“General excise tax collections for several months now have been showing zero growth as compared to last year,” said House Finance Chair Sylvia Luke (Makiki, Punchbowl, Nuuanu, Dowsett Highlands, Pacific Heights, Pauoa). “On Monday, the Council on Revenues readjusted downwards the fiscal outlook for the next two years. This budget is the recognition by the committee that this is not the time to create new programs if they are at the expense of preserving our core services.”

Operating Biennium Budget Totals:

  • FY2018: $7.08 billion General Funds
  • FY2019: $7.3 billion General Funds
  • FY2018: $13.9 billion All Means of Financing
  • FY2019: $14.1 billion All Means of Financing

Operating funding highlights

Department of the Attorney General

  • $110,000 to maintain the Criminal Justice Information System
  • $101,000 to Maintain the Upgraded Automated Fingerprint Identification System
  • $95,000 for the Hawaii Integrated Justice Information Sharing Program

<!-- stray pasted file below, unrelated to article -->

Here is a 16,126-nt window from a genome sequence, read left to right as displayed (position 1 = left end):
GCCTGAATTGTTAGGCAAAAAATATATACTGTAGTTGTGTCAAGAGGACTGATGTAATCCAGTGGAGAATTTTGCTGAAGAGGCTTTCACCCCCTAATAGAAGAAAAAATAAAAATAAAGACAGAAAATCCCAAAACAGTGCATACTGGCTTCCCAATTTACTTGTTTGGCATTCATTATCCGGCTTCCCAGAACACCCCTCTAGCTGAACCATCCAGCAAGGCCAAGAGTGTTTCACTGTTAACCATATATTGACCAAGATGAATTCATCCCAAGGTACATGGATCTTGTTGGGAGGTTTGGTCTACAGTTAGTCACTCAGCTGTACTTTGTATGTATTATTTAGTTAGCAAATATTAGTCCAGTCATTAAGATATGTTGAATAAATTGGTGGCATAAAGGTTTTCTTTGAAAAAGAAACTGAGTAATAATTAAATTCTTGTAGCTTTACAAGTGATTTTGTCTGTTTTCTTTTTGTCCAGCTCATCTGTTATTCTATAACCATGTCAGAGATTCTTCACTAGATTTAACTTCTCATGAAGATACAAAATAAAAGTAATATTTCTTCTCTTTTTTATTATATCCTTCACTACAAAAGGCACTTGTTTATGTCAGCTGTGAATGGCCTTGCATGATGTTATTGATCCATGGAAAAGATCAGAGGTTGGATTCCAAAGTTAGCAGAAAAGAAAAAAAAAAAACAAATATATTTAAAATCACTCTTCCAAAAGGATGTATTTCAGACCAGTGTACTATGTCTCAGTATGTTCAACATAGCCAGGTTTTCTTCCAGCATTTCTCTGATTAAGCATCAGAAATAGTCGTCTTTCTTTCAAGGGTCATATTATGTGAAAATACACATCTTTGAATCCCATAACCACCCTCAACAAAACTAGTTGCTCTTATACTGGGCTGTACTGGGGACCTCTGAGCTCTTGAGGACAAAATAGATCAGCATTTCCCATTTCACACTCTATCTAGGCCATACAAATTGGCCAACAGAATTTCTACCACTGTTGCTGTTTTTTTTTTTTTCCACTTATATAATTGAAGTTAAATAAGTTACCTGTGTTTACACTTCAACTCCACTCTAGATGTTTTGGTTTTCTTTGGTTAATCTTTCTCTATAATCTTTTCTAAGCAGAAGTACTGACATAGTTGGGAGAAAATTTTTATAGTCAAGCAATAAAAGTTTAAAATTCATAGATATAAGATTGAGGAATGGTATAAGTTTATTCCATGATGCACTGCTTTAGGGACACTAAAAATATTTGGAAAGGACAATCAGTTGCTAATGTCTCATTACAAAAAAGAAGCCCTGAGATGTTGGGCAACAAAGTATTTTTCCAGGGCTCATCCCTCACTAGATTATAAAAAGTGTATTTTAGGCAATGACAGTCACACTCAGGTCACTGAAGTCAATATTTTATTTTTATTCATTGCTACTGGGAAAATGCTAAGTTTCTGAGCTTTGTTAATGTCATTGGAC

Department of Business, Economic Development, and Tourism

  • $3,000,000 for an Excelerator program in the High Tech Development Corporation
  • $80,000 to promote Hawaii as a destination for films

Department of Budget and Finance

  • $15,001,114 to centralize vacation payout for general funded employees statewide
  • $3,695,200 for upgrades for the Employees’ Retirement System

Department of Defense

  • $360,000 for 10-year motor vehicle replacement plan
  • $80,000 for a Hawaii State Fusion Center director

Department of Education

  • $5,600,000 to expand the Hawaii Keiki Healthy and Ready to Learn Program
  • $2,027,645 to support the Office of Hawaiian Education
  • $1,040,593 and 20 positions to expand pre-K programs in DOE preschools
  • $844,776 and 18 positions to support children struggling with homelessness in the DOE
  • $500,000 to address R&M backlogs in state libraries
  • 40 preschool teachers and 20 educational assistants to support special education students in DOE preschools

Department of Human Services

  • $3,000,000 for Rapid Re-Housing program to keep people out of homelessness
  • $3,000,000 for Housing First Program to keep chronically homeless individuals in housing